The next road due south leads past a pond on the left and signposts appear a little further along, also on the left, for the South Bucks Way. Unless making a digression to the village of Little Missenden itself - to the right, or to visit "The Crown" Inn which is also on the right before the village - turn left here. The next stretch between here and the cricket field at Amersham is scenically the best part of the whole walk. Of course weather conditions make a difference, but on a bright sunny day in summer, there are pleasant views of the River Misbourne and Shardeloes Lake a mile or so further on. The lake abounds with Canada geese and the surface is partly covered with green vegetation while trees and reeds vie for space on its shoreline. Initially, on reaching the lake, views are limited due to tree cover and tall reeds, but further along there are some largely unrestricted views of the lake which is idyllic in summer sunshine and a suitable place for a stop.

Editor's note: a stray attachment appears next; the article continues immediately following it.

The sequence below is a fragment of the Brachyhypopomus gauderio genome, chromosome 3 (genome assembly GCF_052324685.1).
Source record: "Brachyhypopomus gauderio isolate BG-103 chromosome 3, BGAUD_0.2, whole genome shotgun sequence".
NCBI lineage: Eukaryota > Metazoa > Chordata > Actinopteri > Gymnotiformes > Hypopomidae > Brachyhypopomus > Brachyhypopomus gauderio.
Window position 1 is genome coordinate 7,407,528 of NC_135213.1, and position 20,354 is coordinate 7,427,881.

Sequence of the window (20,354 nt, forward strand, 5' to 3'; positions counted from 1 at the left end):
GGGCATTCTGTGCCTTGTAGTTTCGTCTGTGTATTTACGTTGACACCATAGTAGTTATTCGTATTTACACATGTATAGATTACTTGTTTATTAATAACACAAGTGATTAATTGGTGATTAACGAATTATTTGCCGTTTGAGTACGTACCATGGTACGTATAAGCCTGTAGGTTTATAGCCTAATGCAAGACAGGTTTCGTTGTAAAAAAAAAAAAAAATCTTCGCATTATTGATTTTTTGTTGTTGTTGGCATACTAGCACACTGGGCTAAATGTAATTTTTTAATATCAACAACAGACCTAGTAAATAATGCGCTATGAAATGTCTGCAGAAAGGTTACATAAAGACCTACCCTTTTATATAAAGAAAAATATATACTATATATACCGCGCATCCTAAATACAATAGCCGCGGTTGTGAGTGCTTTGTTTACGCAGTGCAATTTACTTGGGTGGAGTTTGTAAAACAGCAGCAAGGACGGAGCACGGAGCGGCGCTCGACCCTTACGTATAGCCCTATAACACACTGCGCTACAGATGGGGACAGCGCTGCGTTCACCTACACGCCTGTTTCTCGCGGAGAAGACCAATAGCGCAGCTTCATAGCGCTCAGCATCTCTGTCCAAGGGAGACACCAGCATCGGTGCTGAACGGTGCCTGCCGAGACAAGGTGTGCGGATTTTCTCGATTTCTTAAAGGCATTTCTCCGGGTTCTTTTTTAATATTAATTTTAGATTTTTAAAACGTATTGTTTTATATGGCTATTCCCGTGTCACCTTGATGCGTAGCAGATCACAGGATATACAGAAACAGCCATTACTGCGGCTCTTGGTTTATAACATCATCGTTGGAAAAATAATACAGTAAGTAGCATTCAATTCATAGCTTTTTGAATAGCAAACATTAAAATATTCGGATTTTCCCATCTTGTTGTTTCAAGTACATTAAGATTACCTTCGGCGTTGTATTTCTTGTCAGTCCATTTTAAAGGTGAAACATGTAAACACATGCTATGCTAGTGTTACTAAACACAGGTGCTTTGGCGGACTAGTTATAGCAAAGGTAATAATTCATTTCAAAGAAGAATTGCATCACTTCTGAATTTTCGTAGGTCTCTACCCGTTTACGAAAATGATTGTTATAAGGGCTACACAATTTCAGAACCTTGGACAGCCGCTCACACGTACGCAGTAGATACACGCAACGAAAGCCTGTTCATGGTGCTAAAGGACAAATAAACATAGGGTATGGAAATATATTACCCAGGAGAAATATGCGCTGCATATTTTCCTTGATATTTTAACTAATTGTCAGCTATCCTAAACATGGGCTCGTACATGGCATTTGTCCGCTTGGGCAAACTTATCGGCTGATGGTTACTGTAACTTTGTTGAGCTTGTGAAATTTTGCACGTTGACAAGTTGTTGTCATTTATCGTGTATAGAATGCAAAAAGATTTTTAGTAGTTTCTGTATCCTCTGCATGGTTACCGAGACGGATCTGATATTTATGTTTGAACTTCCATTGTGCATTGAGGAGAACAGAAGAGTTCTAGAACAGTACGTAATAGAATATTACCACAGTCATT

Once you have left the lake to continue the path through woodland, a cricket field comes into view, another pleasant spot to stop when a game of cricket is in progress. The route continues beyond the cricket field to the left, following the South Bucks Way signs through woodland to pass under and then alongside a very busy main road, the A41, (on the right), but which later leads alongside a quieter road (on the left) High Street, that leads into Amersham Old Town which has a few pubs. After passing Mill Lane on the left, take the next road on the left, Church Street, then a path past the church on the right. Now follow the path round to the left and the way to go next comes into view, a sloping path up the hill to the left towards some woods, just before which, there is a fine view looking back to Amersham Old Town among rolling hills and a sloping wheat field in the foreground. A path leads up through Parsonage Wood to a busy main road and the streets of Amersham. Amersham station is located to the right after passing under the railway bridge.
Please maintain social distancing - keep at least 2 metres away from other walkers
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Walking in the Chilterns
A guidebook to 35 walks in the Chiltern Hills of southern England. These chalk hills and ancient woodlands stretch from Reading and the Thames valley through Oxfordshire, Buckinghamshire and Hertfordshire to Luton. Walking in the Chilterns - an Area of Outstanding Natural Beauty - for walkers of all abilities, with walks from 4 to 12 miles long.